Remembrance Day and the Workplace

Since 1919, Canadians across the country have gathered at commemorative ceremonies to observe a moment of silence at the 11th hour of the 11th the day of the 11th month to honor members of our armed forces who have died in the line of duty.

An Act to amend the Holidays Act (Remembrance Day), known as Bill C-311, received royal assent on March 1, 2018 making Remembrance Day a legal holiday throughout Canada.

However, it has yet to be recognized as a statutory holiday in every province.

Due to the distribution of legislative powers in Canada, the provinces and territories determine which days are public holidays for the vast majority of employees.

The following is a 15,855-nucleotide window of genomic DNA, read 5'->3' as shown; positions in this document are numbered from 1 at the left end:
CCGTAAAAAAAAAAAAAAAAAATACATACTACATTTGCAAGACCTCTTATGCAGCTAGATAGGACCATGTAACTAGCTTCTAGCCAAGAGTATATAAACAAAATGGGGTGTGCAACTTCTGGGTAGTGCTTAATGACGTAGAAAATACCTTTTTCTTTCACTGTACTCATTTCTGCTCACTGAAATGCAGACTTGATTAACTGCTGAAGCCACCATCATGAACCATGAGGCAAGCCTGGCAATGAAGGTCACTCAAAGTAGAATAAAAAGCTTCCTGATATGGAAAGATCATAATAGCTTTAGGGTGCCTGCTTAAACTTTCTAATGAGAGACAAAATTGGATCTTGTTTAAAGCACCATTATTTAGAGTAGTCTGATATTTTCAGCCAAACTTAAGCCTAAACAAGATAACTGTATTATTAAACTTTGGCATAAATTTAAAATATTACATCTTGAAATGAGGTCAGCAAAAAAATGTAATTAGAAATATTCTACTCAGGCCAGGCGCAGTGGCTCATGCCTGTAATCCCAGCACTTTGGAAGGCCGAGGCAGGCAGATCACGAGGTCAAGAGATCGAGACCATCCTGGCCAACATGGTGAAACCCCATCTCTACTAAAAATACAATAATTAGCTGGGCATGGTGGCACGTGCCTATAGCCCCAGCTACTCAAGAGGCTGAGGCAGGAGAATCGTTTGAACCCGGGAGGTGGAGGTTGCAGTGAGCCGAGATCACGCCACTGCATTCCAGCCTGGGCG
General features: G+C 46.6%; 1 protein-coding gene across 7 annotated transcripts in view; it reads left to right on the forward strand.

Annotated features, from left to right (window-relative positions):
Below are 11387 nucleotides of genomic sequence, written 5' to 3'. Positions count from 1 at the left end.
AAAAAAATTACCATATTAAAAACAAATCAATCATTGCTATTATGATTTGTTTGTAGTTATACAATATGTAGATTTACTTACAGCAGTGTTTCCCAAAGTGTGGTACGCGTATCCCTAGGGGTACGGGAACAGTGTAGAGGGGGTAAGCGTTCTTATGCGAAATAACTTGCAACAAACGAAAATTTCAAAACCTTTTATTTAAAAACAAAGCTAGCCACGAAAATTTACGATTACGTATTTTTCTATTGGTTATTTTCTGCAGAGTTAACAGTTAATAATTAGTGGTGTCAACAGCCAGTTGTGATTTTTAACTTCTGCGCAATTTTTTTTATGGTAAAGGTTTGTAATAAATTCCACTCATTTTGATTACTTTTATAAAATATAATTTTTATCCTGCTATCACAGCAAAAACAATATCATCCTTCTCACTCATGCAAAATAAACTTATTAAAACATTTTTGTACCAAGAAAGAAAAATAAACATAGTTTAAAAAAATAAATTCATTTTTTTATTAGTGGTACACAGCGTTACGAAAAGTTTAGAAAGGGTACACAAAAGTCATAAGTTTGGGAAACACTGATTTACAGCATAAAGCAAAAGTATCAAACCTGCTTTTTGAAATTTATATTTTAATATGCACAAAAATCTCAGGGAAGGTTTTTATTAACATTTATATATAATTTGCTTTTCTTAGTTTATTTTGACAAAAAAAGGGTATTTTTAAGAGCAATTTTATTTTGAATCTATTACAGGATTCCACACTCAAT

While some employers in those provinces where it is not a statutory holiday choose to give their employees Remembrance Day off, they are not required to do so.

In Manitoba, employers are not required to pay employees who do not work on Remembrance Day.

According to the Nova Scotia government, employees who work on the holiday will be entitled to receive another day off with pay agreed upon between the employee and the employer.

As for Ontario and Quebec, Remembrance Day is not recognized as a statutory holiday but some employers give employees time off.

Rest assured, SEIU-West and the Labour movement will keep fighting to ensure that ALL workers across Canada will be able to observe this important holiday.

For more information on this, click here and here.

 

 

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